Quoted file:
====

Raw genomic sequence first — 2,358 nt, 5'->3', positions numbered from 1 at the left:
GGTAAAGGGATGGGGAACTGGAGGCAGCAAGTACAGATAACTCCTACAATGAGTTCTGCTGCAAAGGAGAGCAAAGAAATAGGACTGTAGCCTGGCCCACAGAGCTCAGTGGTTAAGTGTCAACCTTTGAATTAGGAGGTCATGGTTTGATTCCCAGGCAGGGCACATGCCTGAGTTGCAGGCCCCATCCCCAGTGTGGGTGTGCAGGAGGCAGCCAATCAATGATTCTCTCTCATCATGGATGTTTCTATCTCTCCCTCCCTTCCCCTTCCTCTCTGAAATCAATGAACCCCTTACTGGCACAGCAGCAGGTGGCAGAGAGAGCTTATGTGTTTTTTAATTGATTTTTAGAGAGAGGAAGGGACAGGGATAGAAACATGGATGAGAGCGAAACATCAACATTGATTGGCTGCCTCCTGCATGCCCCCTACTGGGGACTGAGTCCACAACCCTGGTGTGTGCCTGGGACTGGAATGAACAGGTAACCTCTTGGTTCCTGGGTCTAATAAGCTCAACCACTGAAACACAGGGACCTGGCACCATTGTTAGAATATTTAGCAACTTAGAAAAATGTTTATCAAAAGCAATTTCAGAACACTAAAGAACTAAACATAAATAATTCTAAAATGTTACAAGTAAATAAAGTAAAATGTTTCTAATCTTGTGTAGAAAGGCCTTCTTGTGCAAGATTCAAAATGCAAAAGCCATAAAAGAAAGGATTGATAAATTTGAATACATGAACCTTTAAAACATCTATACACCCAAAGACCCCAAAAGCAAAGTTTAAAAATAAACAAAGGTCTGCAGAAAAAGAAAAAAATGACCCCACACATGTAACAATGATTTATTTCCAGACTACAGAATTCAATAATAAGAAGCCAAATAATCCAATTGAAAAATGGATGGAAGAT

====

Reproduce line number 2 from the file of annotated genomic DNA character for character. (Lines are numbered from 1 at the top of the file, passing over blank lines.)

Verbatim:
GGTAAAGGGATGGGGAACTGGAGGCAGCAAGTACAGATAACTCCTACAATGAGTTCTGCTGCAAAGGAGAGCAAAGAAATAGGACTGTAGCCTGGCCCACAGAGCTCAGTGGTTAAGTGTCAACCTTTGAATTAGGAGGTCATGGTTTGATTCCCAGGCAGGGCACATGCCTGAGTTGCAGGCCCCATCCCCAGTGTGGGTGTGCAGGAGGCAGCCAATCAATGATTCTCTCTCATCATGGATGTTTCTATCTCTCCCTCCCTTCCCCTTCCTCTCTGAAATCAATGAACCCCTTACTGGCACAGCAGCAGGTGGCAGAGAGAGCTTATGTGTTTTTTAATTGATTTTTAGAGAGAGGAAGGGACAGGGATAGAAACATGGATGAGAGCGAAACATCAACATTGATTGGCTGCCTCCTGCATGCCCCCTACTGGGGACTGAGTCCACAACCCTGGTGTGTGCCTGGGACTGGAATGAACAGGTAACCTCTTGGTTCCTGGGTCTAATAAGCTCAACCACTGAAACACAGGGACCTGGCACCATTGTTAGAATATTTAGCAACTTAGAAAAATGTTTATCAAAAGCAATTTCAGAACACTAAAGAACTAAACATAAATAATTCTAAAATGTTACAAGTAAATAAAGTAAAATGTTTCTAATCTTGTGTAGAAAGGCCTTCTTGTGCAAGATTCAAAATGCAAAAGCCATAAAAGAAAGGATTGATAAATTTGAATACATGAACCTTTAAAACATCTATACACCCAAAGACCCCAAAAGCAAAGTTTAAAAATAAACAAAGGTCTGCAGAAAAAGAAAAAAATGACCCCACACATGTAACAATGATTTATTTCCAGACTACAGAATTCAATAATAAGAAGCCAAATAATCCAATTGAAAAATGGATGGAAGAT